The wet conditions were going to make it challenging to start a fire. Having seen such circumstances before, we got out our pocketknives and began shaving some of the cedar that Mark and Rich had split. Patience is extremely important when attempting to start a fire in soggy surroundings. I always bring some paper towels with me. I find them very useful when cooking. In this case, we put a flat rock on top of the wet ashes and placed a crumpled paper towel on the rock. The dry cedar shavings were placed on the paper towel followed by a layer of very thin, dead branches. It was not long before we had a good enough fire to begin drying the bark of the split cedar that was to be burned subsequently.
When we were younger these trips were all about how many miles we could paddle. These days the mileage just isn’t important. Now we prefer base camping. This was to be our base camp for the next five days. By dinner, the rain was diminishing to a light mist. The weatherman had predicted improving conditions for the next few days with rain returning for our paddle back to Prairie Portage. The conversation over supper turned to our plans for the next day. We would stick fairly close to camp, fishing the North Bay.
Thursday dawned with much cooler temperatures in the upper 30s. Skies had lightened and most importantly the rain had stopped. We were confident that we would not see rain with the stiff north winds continuing. We were anticipating a good day of fishing.
Fishing in May is my favorite time of year in the Quetico-Superior country. In May it is possible to catch lake trout near the surface. Lake trout are only found in deep, clear, cold, oxygenated oligotrophic lakes. The Boundary Waters Canoe Area Wilderness and Quetico Provincial Park are famous for its pristine, sky blue waters. The border lakes of Minnesota and Ontario are about as far south as one will find these lakers. Farther south, water temperatures are too high and lakes lack the oxygen to support lake trout. It is this scarcity value that makes lake trout fishing special. The lake trout represents true wilderness to me.
Thursday morning Rich and I were fishing in my 18-foot Bell Northwinds canoe. Mark was paddling a Wenonah Canak, a hybrid canoe/kayak suited for solo wilderness tripping. The three of us are paddlers more than fishermen. Therefore, our preferred method of fishing is to troll the shorelines with crank baits until we find a hot spot. Not too long after leaving camp and paddling through a channel, Rich had a solid strike. As the fish tired, the excitement grew when we saw one near the boat. It was a substantial laker, and we were eager to get it in the net. Soon the fish was landed. It measured 32 inches, suggesting about a 12-pound fish. The photograph of Rich and his fish says it all. A lake trout is a beautiful fish. Catching and releasing such a large aquatic denizen is the essence of a wilderness experience.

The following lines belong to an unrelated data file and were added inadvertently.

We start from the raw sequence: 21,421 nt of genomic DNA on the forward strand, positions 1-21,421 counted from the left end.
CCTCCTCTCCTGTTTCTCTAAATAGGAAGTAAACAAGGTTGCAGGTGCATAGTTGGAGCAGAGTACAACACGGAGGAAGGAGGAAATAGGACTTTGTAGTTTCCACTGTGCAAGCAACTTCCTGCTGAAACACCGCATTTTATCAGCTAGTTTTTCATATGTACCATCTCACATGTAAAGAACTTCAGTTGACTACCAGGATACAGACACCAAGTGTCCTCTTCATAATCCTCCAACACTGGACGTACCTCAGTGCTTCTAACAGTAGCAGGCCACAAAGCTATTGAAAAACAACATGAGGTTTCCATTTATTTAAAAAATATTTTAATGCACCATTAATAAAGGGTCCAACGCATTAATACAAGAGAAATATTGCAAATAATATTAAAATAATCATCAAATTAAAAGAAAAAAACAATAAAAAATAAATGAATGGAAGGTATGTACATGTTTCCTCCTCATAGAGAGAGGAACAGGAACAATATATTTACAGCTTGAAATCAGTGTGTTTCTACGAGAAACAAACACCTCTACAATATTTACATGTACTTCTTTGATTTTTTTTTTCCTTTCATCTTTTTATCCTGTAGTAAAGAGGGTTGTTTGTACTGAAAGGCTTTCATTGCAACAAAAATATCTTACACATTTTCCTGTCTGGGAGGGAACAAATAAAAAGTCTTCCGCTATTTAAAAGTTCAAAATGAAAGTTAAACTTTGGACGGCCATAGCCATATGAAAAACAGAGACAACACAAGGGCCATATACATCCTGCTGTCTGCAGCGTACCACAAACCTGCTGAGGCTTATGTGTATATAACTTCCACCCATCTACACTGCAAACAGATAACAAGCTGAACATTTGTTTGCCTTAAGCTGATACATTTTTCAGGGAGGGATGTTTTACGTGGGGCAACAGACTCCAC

As many of you know, a large Chilean mining company named Antofagasta has proposed to develop a mammoth copper mine adjacent to the Kawishiwi River south of Ely. Hard-rock mining, which includes sulfide-ore copper mining, is considered the most toxic, most polluting industry in the world. Copper is found in sulfide rock. If mined, more than 99 percent of the rock will be left on the land's surface as vast piles of sulfide bearing waste-rock. When this waste-rock is exposed to air and water, it generates sulfuric acid. This sulfuric acid leaches heavy metals from the wate-rock as it leaks from mine sites into nearby bodies of water. A combination of acid, water and heavy metals is known as acid mine drainage, and it changes the pH of waters it enters by increasing its acidity. Scientific studies have shown that the lakes of the Boundary Waters have low acid-neutralizing capicity, making them particularly vulnerable to acid mine drainage. It is predicted that the development of copper mining next the BWCAW will have devastating effects on aquatic life in down stream lakes. Basswood Lake is downstream from the proposed mining complex and in the path of pollution. As I look at the fish in this picture and the human response of catching such a magnificent fish, I ask if it is worth the price of polluting this great wilderness for the benefit of a few jobs and a large profit for a foreign mining giant.
Dodd Cosgrove is a board member for the Campaign. Cosgrove first paddled the Boundary Waters in 1964, one month before it gained official designation as a Wilderness area. Retired after 30 years working as a Chartered Financial Analyst, he has served on multiple boards, including The Quetico-Superior Foundation and Friends of the Boundary Waters Wilderness, at times serving as treasurer for both. For the last 19 years he and his family have owned a cabin on Little Long Lake and all of his children have been campers at a YMCA camp near the Boundary Waters.